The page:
Do you remember when people were courteous? That was before the Internet.
Now we have blogs and mean trolls who express hatred that could get them arrested, or assaulted, in a public place.
Hatred of Christians is one popular theme. If you wait long enough, everyone gets hated by someone on the Internet, and I don’t think we are special victims. But the experience is painful for a Christian.
“Yesterday lunchtime I walked past a street preacher who was yelling through a bullhorn that there can be no morality without an imaginary friend. I felt it to be my moral responsibility to tell him that not only was he wrong, but that he is also a complete idiot.”
Other comments are like: Have you had a conversation with your invisible friend lately? How is Jesus different from a pink unicorn? Children have imaginary friends, the rest of us have grown up. If one person believes in something invisible, that is insane; if many people believe together, it’s religion.
There is more, and worse, but I don’t want to repeat it.
Those crude insults are out there. The Internet has turned polite disagreement into mean verbal assaults, and the problem is growing. Brace yourself.
If it helps, there are some very good sites for understanding the arguments of militant atheists.
Rude trolls don’t convince anyone. If atheists are crudely judgmental and intolerant, no one will want what they have, and the same is true for Christians. We don’t see farther when we pull someone else down. We can’t believe with negative references to other beliefs; we should all be a force for good.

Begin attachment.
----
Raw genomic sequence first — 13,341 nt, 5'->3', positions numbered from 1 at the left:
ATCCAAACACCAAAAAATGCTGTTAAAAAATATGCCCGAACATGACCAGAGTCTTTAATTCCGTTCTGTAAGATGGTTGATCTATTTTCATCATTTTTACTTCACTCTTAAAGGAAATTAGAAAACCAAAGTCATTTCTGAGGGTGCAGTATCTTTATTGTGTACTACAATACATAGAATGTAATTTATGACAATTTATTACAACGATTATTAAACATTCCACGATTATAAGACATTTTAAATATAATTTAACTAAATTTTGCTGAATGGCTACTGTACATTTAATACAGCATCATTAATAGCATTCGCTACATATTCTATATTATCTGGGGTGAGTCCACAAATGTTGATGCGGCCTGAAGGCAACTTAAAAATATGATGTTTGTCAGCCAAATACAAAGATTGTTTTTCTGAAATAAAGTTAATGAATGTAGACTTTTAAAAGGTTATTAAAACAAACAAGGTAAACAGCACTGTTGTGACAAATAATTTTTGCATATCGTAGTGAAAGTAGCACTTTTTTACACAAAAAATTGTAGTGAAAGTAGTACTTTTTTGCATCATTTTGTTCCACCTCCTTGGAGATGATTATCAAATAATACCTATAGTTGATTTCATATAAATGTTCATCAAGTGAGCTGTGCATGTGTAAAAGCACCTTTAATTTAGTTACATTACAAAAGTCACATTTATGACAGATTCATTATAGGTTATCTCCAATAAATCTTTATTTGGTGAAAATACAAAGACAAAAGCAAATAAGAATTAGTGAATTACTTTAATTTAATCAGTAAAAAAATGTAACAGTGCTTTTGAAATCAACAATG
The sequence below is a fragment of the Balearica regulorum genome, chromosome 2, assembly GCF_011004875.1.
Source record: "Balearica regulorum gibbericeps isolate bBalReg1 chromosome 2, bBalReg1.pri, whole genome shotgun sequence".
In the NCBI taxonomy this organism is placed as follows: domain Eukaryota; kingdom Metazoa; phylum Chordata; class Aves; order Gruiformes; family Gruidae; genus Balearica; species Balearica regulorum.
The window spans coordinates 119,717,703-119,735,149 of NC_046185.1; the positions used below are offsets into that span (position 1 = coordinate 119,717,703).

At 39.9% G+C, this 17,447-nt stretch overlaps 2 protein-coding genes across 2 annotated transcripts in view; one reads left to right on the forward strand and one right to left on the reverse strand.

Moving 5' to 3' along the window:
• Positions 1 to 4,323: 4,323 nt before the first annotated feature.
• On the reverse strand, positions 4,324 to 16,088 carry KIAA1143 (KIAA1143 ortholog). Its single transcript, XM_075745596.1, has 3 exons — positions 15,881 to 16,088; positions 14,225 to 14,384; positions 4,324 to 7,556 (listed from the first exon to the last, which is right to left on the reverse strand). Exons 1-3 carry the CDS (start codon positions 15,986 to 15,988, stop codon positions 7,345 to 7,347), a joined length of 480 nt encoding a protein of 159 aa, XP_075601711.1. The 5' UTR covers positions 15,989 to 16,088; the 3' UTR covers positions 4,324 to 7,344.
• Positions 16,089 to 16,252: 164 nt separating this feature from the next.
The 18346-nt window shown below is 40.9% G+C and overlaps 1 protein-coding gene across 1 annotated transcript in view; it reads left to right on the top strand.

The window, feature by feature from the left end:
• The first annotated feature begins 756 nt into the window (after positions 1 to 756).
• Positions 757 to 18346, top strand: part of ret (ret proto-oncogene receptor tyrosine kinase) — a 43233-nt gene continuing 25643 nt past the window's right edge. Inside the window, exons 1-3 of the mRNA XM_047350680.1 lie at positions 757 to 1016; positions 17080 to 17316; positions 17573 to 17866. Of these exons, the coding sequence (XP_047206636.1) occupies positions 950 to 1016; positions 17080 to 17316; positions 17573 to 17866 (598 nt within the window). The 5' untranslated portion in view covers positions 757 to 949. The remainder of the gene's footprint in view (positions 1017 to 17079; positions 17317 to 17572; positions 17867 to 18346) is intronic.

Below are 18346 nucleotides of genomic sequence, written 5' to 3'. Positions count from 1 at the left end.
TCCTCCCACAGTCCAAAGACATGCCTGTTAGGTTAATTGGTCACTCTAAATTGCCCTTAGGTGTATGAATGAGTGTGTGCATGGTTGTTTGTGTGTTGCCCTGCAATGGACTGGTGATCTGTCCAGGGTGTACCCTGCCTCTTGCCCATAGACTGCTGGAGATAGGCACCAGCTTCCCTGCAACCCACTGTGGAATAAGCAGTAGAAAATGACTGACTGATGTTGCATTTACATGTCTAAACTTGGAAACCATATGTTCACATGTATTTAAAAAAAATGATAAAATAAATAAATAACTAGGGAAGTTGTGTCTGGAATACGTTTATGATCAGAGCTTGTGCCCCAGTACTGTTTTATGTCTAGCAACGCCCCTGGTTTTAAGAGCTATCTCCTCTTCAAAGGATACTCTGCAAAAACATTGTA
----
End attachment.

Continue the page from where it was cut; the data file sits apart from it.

I am a Christian, and I never refer to the errors of atheism when I say that.
To be fair, I have met some atheists who didn’t constantly attack Christians and other believers. Some are good friends.
On the other side, constant opposition to Christians is a core value of militant atheists. The American Humanist Association is dedicated to persuading the younger generation that belief in God is wrong. They have “a site for the millions of young people around the world who have embraced science, rejected superstition, and are dedicated to being Good Without A God.”
I don’t believe in Santa Claus and I told my kids that; I wanted the credit when I bought the presents. Every year, in December, I took my kids to those fat men in red suits in the mall. The kids loved the free stuff and I enjoyed their happiness. I am definitely not a Santa hater, and I don’t feel threatened. And the Easter bunny was delicious. My devout Christian parents used to buy me chocolate bunnies at Easter. I usually started with the ears, and I never believed.
Living with ideas that are different from ours makes us civilized.
The root problem is modernism, the belief that we should all be the same. Don’t be fooled by the name, it’s an old idea. Post modernism has replaced it with the idea that we can each find what works best for us.
Remember those magazine articles about how we would all live in the future? We would ride rocket roller skates in Star Trek uniforms, and eat food in pill form. We are now in the future, and it didn’t happen. None of those predictions came true. OK, we did have flip phone communicators, just like Star Trek; but we moved on, or our kids did.
The problem is the word “all” as in “Why be you when you could be me?” Intolerance disguised as progress.
The world is done with the insecurities of Hitler, and Fascism, and Communism, and any other system that tells us to be all the same. That flock of sheep thing never works.
Jesus called Christians to be different from the world. That’s how we build better things.
Do not be mismated with unbelievers. For what partnership have righteousness and iniquity? Or what fellowship has light with darkness? (2 Corinthians 6:14)
Do not love the world or the things in the world. If anyone loves the world, love for the Father is not in him. (1 John 2:15)